Many UK universities still fail to provide the personal development and training needed by novice researchers to help set them up for a career as an academic, the Quality Assurance Agency said this week.
After the first major quality inspection of UK postgraduate research programmes, the QAA said that, in general, universities ran well-managed and high-quality research programmes, from masters to PhDs.
But the report, which rounds up the results of inspections in 124 institutions, says that some universities' provision for research skills training and support for personal development are not "fit for purpose".
A significant number of institutions, it says, are failing to engage with the Research Councils UK's joint statement on developing careers of PhD students and early-career researchers. Some are also possibly in breach of the QAA's code of practice on postgraduate programmes, according to the agency.
Of provision in England and Northern Ireland, the report says: "The review teams identified a large number and wide range of areas of further consideration in respect of the development of research and other skills, relating particularly to the development and delivery of training programmes, and personal development planning.
"While most institutions have now formalised research training programmes, the review teams concluded that many could and should be further enhanced to make them more fit for purpose."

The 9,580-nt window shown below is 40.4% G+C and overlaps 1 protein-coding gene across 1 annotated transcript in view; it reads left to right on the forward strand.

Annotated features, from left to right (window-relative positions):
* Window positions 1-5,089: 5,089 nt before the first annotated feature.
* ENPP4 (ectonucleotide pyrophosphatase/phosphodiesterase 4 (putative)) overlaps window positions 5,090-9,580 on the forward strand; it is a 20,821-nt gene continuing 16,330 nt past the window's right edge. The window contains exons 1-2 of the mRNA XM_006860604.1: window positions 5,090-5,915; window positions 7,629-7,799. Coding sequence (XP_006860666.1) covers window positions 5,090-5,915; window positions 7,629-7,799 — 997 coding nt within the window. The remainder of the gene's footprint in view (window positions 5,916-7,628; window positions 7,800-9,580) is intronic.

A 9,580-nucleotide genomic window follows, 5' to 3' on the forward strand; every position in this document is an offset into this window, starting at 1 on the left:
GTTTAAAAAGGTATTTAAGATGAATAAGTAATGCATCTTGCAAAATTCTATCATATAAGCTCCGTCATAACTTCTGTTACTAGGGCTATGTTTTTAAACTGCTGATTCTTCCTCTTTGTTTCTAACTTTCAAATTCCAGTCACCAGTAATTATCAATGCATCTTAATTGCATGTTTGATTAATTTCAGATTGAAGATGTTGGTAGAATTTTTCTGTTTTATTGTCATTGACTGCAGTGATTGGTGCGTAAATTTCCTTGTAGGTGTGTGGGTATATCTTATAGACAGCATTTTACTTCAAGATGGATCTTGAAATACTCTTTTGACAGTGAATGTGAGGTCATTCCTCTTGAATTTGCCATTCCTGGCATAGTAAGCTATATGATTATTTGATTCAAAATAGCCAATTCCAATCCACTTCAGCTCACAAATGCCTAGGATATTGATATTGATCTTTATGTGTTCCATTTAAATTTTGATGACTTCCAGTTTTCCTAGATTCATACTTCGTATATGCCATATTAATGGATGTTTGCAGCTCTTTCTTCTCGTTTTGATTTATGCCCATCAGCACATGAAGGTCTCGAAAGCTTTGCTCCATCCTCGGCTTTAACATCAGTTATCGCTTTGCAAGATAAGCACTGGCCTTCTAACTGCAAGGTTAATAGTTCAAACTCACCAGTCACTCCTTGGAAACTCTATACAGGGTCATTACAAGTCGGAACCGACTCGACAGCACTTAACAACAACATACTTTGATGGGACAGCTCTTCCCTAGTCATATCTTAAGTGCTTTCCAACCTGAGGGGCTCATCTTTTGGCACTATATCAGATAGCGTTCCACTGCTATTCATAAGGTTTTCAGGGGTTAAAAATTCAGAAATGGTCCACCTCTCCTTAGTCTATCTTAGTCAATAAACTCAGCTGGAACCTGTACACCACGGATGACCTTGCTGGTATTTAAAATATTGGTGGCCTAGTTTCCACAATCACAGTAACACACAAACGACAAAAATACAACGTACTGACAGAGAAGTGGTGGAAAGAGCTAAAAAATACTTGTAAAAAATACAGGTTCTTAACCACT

Wales had the most problems. The review teams inspected ten institutions and identified four where more work was needed to improve skills training, compared with only two institutions where good practice was identified.
The report says the teams had come across one institution that made no reference to the joint skills statement of the research councils. The QAA suggested the institution should reconsider its arrangements.
The QAA is concerned about another institution's lack of interest in research students' personal development and whether it met the requirements of the QAA's code of practice on research degree programmes.
The report says that in Wales, "the overall conclusion is that the review teams have identified a number of weaknesses for this aspect of research degree programme provision".
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